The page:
And of course, when the detector is removed, the particle goes through both holes, interferes with itself, and the screen shows the pattern to prove it.
The question now is “do the particles actually know that the scientists will be watching them later?” Or–to look at it a different way–“Do the scientists actually change what the particles did in the past by watching them in the present?!”
Of course this is altogether maddening to scientists, who have had enough trouble coping with subatomic antics even without having to explain the mysterious prophesying particles. The experiments need to be investigated further before any satisfying conclusions can be drawn. Right there’s talk of using light from quasars bent by “gravitational lenses” to conduct a galactic scale version of the experiment, which would hypothetically provide the most dramatic proof that the experiment always works (or, less likely, that it’s just some sort of international scientific anomaly).
Until then, I’ll chalk it up as just another weird phenomenon of the mysterious quantum world around us.
What this experiment shows is that an observer can measure (as in gain information from) a physical system. The act of measurement defines some of the system’s properties (like whether it behaves like a wave or particle). In fact, this experiment suggests teleology. A future event affects the past evolution of the system. Quantum physics is thus seen to be teleological.
By way of extension, the physical universe including its laws of matter and energy could be itself seen as one gigantic quantum system that is measured or observed. As information is acquired by some Ultimate Observer in the future, its properties and laws (and history) are fixed by the act of observation or knowing. The Ultimate Observer thus brings about existence through his knowledge of the system. That is to say, the history of the universe is driven by its future destination, not really the other way around. It is the strongest form of teleology possible!
One famous Quantum Physicist Anton Zeilinger wrote:
It from bit.
In conclusion it may very well be said that information is the irreducible kernel from which everything else flows. Then the question why nature appears quantized is simply a consequence of the fact that information itself is quantized by necessity. It might even be fair to observe that the concept that information is fundamental is very old knowledge of humanity, witness for example the beginning of gospel according to John: “In the beginning was the Word”.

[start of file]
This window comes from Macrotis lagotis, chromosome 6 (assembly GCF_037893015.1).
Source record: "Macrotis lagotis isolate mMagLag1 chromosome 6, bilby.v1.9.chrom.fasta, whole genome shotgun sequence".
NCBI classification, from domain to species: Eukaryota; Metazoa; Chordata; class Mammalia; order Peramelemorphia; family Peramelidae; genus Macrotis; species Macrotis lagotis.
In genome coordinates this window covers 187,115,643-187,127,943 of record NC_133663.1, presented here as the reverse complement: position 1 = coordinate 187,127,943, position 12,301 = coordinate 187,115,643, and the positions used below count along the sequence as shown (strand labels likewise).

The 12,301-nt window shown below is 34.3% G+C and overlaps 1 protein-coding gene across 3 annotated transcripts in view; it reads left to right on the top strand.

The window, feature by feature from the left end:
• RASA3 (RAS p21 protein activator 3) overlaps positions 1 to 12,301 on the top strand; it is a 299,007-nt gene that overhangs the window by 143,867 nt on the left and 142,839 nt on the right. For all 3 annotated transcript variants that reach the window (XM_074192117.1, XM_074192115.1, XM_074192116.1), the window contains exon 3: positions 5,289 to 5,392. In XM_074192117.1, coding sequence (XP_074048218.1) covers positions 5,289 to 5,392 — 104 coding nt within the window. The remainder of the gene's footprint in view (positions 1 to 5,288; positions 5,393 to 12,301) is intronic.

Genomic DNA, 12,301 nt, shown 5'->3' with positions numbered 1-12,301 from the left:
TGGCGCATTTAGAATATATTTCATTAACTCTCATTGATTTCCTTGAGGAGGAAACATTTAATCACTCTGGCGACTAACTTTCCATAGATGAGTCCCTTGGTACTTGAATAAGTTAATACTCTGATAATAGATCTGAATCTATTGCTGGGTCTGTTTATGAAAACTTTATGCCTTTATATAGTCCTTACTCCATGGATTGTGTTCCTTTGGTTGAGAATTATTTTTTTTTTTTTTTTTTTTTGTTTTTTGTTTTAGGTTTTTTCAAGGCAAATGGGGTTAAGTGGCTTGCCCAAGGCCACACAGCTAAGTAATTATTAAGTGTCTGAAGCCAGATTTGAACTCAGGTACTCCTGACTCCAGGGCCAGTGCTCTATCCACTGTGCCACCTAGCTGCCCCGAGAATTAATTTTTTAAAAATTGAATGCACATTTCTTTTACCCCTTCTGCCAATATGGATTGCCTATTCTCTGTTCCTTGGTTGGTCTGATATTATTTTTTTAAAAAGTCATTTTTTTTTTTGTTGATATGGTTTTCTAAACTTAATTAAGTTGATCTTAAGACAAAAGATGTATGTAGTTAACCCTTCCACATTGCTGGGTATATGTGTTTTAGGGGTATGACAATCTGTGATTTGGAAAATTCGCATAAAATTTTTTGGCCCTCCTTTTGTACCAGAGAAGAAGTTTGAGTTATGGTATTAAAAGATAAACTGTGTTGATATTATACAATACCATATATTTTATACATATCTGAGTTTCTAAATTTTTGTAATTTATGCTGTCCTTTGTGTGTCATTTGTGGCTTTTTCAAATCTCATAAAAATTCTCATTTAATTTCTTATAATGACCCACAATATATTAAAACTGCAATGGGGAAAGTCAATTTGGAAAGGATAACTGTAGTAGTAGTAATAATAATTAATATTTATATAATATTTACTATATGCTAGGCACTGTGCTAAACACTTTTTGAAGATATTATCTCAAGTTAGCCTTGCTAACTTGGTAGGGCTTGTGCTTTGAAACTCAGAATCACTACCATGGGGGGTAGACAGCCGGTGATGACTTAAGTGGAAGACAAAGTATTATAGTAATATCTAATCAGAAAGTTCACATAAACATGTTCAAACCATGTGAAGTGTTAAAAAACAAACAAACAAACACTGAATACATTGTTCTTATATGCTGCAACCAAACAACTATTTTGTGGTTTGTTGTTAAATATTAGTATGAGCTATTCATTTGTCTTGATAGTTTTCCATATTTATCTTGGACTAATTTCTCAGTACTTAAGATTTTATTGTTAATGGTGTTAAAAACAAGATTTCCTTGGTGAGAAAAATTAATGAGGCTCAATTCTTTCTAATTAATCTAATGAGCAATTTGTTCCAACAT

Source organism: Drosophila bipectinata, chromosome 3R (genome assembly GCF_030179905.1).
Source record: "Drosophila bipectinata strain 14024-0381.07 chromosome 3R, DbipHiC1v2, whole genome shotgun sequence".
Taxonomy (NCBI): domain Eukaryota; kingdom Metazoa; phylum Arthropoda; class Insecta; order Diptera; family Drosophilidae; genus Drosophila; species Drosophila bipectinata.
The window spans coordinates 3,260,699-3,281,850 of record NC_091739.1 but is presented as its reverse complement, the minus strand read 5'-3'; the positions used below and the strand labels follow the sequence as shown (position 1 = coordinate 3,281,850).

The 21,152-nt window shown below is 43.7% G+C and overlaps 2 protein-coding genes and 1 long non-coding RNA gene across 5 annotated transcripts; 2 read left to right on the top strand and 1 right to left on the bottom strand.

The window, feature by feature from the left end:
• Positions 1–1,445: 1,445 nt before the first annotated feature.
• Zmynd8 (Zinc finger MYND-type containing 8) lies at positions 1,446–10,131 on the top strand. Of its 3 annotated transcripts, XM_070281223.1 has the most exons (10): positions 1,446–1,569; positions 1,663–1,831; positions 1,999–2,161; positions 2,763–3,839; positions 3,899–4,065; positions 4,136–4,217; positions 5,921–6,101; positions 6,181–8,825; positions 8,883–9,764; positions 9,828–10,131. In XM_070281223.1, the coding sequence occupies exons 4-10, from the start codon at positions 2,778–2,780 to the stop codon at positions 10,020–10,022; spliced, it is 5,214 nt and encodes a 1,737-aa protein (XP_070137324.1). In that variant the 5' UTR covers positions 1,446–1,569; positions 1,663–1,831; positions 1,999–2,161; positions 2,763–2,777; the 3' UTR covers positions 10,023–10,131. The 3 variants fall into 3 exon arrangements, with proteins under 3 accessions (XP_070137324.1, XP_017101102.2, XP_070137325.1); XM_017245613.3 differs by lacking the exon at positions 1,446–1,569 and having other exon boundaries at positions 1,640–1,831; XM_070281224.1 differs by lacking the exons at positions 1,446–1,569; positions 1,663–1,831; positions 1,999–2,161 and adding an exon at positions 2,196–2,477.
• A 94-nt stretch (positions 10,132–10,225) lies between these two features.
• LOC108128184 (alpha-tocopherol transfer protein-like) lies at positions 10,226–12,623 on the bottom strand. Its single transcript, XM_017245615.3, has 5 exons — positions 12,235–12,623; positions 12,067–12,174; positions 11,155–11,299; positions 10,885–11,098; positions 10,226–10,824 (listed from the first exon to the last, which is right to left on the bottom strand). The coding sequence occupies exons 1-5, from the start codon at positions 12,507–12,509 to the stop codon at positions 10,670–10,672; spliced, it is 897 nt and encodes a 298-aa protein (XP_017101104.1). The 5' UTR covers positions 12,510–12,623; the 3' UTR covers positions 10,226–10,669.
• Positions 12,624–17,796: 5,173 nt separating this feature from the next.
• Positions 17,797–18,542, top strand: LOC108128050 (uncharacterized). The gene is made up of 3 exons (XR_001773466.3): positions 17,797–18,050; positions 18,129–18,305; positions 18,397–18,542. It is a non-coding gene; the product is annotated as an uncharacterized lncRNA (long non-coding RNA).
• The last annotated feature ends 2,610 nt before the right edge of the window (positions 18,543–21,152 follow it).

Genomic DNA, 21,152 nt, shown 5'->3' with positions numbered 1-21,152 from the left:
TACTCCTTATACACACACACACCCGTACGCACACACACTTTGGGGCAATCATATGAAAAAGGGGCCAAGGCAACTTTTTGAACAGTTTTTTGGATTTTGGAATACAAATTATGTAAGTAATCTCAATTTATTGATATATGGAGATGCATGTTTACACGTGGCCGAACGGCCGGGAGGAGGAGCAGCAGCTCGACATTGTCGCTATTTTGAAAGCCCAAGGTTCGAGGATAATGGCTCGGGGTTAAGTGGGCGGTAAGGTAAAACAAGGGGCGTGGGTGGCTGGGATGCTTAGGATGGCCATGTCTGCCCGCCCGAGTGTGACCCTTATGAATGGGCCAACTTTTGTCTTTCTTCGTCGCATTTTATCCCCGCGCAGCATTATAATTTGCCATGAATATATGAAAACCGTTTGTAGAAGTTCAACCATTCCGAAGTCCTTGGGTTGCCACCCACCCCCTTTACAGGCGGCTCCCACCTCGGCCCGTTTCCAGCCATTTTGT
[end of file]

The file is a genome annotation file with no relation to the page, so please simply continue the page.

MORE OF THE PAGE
The identity of the Ultimate Observer and His properties are of course part of the endless debate. Wheeler suggest the Ultimate Observer is (cough) us! That our observation of the Big Bang helps create us. To explore that further, consider this explanation by John Horgan of Wheeler’s experiment: Quantum Philosophy
To underscore the weirdness of this effect, Wheeler points out that astronomers could perform a delayed-choice experiment on light from quasars, extremely bright, mysterious objects found near the edges of the universe. In place of a beam splitter and mirrors the experiment requires a gravitational lens, a galaxy or other massive object that splits the light from a quasar and refocuses it in the direction of a distant observer, creating two or more images of the quasar.
The astronomers choice of how to observe photons from the quasar here in the present apparently determines whether each photon took both paths or just one path around the gravitational lens-billions of years ago. As they approached the galactic beam splitter the photons must have had something like a premonition telling them how to behave in order to satisfy a choice to be made by unborn beings on a still nonexistent planet.
The fallacy giving rise to such speculations, Wheeler explains, is the assumption that a photon had some physical form before the astronomer observed it. Either it was a wave or a particle; either it went both ways around the quasar or only one way. Actually Wheeler says quantum phenomena are neither waves nor particles but are intrinsically undefined until the moment they are measured. In a sense the British philosopher Bishop Berkeley was right when he asserted two centuries ago that “to be is to be perceived”
Wheeler himself adds in Before the Big Bang, There Was . . . What?: